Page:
Tag Archives: Shortwave Radio

Breaking: Radio Kuwait is back on the air–?

Many thanks to SWLing Post contributor, Dan Robinson, who writes:

BULLETIN !!! KUWAIT

As heard by Rich Nowak and posted on the Gary J. Cohen SWL Group
on Facebook, then confirmed here in Maryland, it appears that Kuwait
is back on shortwave, heard from 2000 UTC on 15540. While the signal
level does not approach what we all remember from Kuwait, it is definitely
there, with pop music, and seemingly some local ads. I have not heard an
ID, as of 2023 UTC.

Very cool! Thank you for sharing the tip and confirming, Dan! I’ll add 15540 to my listening schedule again–I’ve always loved listening to Radio Kuwait.

Edward reviews this unmarked thrift store radio find

Many thanks to SWLing Post contributor, Edward Ganshirt, who writes:

I spotted this “keychain” radio [pictured above] at a Savers thrift shop. Savers is a chain of thrift stores in the Northeast that is an outlet for Goodwill and possibly others. What caught my eye is (in addition to price) an 11 band radio: AM, FM and 4.75 to 21.85 Mhz in 9 short-wave bands. It has no brand markings (or FCC id) and of course made in China. I purchased it for less than a latte at Starbucks and brought it home.

It uses 2 AA penlight batteries and has a 14″ telescoping antenna. Turning it on demonstrates its low performance.

It has ample sensitivity on FM but difficult to tune clearly. AM band is better. Shortwave is a different story.

At night I get several shortwave stations, difficult to tune in. Connecting an external antenna demonstrated its weakness. I picked up the entire AM band and every other station below 30 MHz no matter what setting the tuning knob was set to, with varying signal strength , depending what short-wave band setting selected. I live less than 4 miles from a powerhouse radio station on 680 KHz that bleeds through the IF filter. Deconstructing the radio reveals its design shortcomings

It contains 2 chips: A CSC2822 stereo audio 8 pin dip and a 16 pin CSC2003P “jungle” chip. Comparing app notes to the receiver reveals short cuts in the design. Just absolute minimalist component count–only one 455KHz IF filter.

Fortunately, it has a ferrite loopstick antenna. (That explains why it works on AM. There is less IF bleed-through on AM).

Using a signal generator, on shortwave reveals non existent image rejection, beat notes on harmonics of the local oscillator (yes it is a superheterodyne).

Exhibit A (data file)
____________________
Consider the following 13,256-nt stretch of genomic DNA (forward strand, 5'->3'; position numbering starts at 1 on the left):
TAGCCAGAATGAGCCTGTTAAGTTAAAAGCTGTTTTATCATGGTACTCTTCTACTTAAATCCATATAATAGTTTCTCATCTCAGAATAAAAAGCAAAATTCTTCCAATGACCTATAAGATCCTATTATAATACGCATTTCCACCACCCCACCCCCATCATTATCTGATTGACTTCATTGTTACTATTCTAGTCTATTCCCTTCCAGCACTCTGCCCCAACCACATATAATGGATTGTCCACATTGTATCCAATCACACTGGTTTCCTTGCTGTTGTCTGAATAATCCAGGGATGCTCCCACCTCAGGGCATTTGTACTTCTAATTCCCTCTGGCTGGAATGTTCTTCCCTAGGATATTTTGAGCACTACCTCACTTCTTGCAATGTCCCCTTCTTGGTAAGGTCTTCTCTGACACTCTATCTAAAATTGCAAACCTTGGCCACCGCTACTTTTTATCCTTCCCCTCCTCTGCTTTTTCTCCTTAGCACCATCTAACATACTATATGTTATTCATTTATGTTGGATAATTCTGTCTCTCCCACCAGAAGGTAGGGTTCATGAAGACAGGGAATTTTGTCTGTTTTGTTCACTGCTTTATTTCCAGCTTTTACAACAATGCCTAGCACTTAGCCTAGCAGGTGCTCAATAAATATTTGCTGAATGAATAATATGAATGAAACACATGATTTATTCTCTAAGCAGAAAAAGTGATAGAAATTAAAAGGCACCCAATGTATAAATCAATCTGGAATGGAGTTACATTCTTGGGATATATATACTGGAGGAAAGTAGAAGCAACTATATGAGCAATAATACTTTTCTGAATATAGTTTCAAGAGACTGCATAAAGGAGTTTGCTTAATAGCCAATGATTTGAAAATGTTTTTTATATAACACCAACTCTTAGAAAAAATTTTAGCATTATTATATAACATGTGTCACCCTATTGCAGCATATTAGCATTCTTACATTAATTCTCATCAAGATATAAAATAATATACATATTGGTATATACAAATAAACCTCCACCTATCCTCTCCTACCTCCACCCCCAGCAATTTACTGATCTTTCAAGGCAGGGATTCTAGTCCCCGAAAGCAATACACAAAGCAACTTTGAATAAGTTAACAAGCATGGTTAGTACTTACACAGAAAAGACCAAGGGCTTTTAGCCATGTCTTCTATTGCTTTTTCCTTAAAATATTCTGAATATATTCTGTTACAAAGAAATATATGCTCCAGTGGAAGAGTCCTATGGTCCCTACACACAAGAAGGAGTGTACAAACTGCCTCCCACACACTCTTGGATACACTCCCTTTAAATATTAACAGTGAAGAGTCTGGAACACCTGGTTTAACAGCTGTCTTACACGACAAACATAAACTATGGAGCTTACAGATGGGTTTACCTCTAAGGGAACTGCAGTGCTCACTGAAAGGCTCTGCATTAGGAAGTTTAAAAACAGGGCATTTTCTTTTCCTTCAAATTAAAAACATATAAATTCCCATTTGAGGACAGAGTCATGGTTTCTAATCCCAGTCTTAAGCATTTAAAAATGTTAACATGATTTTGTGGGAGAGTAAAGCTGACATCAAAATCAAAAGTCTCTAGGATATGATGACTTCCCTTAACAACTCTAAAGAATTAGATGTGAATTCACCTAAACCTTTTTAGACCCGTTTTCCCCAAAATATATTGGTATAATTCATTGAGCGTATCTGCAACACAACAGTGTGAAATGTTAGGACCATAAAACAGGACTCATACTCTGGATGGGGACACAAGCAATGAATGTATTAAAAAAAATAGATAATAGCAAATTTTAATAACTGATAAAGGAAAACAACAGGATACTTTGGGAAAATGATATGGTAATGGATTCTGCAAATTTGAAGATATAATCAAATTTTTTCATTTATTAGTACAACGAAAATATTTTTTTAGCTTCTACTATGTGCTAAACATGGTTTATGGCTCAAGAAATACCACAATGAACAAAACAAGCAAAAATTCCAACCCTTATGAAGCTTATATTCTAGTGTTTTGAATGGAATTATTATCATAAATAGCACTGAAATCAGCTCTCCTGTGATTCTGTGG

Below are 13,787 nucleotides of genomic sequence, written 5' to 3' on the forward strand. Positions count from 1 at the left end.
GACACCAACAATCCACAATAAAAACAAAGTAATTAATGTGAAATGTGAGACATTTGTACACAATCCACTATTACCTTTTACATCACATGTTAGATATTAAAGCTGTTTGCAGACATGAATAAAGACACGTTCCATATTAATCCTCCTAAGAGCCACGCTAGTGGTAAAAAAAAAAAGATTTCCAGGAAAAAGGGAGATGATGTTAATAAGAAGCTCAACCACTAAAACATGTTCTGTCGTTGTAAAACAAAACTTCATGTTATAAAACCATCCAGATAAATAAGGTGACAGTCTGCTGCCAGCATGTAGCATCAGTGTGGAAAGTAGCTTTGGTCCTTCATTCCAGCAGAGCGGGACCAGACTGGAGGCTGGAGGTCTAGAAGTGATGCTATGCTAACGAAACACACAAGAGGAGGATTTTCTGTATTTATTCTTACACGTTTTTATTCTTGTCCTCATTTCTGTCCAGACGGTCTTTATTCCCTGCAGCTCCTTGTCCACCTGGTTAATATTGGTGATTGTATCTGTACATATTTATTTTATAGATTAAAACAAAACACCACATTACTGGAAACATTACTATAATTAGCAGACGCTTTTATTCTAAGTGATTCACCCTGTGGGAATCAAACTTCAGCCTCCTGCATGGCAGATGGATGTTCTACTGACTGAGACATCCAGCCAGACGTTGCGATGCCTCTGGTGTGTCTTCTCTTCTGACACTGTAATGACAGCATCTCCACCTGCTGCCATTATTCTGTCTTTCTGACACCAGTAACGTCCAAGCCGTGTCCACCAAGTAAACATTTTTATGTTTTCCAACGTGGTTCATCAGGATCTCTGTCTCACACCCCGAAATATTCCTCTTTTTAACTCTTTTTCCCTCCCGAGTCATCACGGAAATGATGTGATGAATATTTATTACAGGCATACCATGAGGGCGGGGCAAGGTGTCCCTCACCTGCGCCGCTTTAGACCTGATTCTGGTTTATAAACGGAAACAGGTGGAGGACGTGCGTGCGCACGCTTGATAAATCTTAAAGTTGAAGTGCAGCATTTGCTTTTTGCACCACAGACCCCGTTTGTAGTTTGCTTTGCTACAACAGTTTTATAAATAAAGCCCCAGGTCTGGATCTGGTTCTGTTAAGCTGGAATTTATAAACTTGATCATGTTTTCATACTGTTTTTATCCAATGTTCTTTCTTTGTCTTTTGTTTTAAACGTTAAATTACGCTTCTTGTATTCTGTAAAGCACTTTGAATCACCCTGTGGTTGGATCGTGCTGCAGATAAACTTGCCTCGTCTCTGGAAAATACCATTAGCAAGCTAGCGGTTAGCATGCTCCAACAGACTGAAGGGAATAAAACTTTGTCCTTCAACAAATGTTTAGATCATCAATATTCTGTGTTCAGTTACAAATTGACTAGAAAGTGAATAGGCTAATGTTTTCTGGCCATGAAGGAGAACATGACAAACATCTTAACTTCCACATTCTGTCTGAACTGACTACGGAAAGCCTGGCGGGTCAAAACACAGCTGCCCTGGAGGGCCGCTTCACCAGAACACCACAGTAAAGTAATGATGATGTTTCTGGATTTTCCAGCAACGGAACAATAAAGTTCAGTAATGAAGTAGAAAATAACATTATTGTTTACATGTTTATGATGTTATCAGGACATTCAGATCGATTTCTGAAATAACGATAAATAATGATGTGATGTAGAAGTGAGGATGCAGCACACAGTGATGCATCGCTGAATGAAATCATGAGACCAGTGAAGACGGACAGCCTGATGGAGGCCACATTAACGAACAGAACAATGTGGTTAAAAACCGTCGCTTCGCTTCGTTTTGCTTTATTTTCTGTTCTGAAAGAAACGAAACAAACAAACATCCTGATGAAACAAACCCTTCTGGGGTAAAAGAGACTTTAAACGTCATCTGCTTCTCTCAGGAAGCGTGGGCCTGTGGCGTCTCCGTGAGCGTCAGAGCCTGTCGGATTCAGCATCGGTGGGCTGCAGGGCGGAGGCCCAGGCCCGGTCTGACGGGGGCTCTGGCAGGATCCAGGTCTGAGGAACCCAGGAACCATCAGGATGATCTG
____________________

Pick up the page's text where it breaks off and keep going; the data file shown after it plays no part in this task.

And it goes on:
This is a radio to take to the beach. If the tide grabs it and washes it into the ocean or a sea gull snatches it, you would not be disappointed.

In my opinion it was a bit steeply priced. You don’t win them all but I will still go to Savers in the future for other buys as they present themselves.

Thank you for your report, Edward. I think what is highlighted here are the shortcomings of inexpensive–truly “cheap”–radios. They have only the most basic components, regardless if they resemble a quality radio aesthetically. Edward listed the hallmarks of a cheap analog receivers: overloading, stiff inaccurate tuning controls, mediocre sensitivity/selectivity, poor audio, and poor shielding.

Thanks for pulling this one apart and taking a look inside, Edward.

Taking it to the beach, Ed? Let us know if it floats or–better yet–if a seagull decides to grab it–! Who knows, they may tune through the FM and find one of their favorite 1980s songs:

(Sorry, couldn’t help the reference–it is Friday after all.)

Wireless Nights on BBC Radio 4 features London Shortwave

One of London Shortwave’s portable spectrum capture systems

I am very happy to share that the BBC Radio 4 program Wireless Nights, Series 5, features our own community member London Shortwave this week. The show aired tonight (March 27) and the audio is now available to stream via the Radio 4 website. I’ve also embedded the audio below:

Here’s the description of the show from Radio 4:

Megahertz

Jarvis Cocker navigates the ether as he continues his nocturnal exploration of the human condition.

On a night voyage across a sea of shortwave he meets those who broadcast, monitor and harvest electronic radio transmissions after dark.

Paddy Macaloon, founder of the band Prefab Sprout, took to trawling the megahertz when he was recovering from eye surgery and the world around him became dark. Tuning in at night he developed a ghostly romance with far off voices and abnormal sounds.

Artist Katie Paterson and ‘Moonbouncer’ Peter Blair send Beethoven’s Moonlight Sonata to the moon and back, to find sections of it swallowed up by craters.

Journalist Colin Freeman was captured by the Somali pirates he went to report on and held hostage in a cave. But when one of them loaned him a shortwave radio, the faint signal to the outside world gave him hope as he dreamed of freedom.

And “London Shortwave” hides out in a park after dark, with his ear to the speaker on his radio, slowly turning the dial to reach all four corners of the earth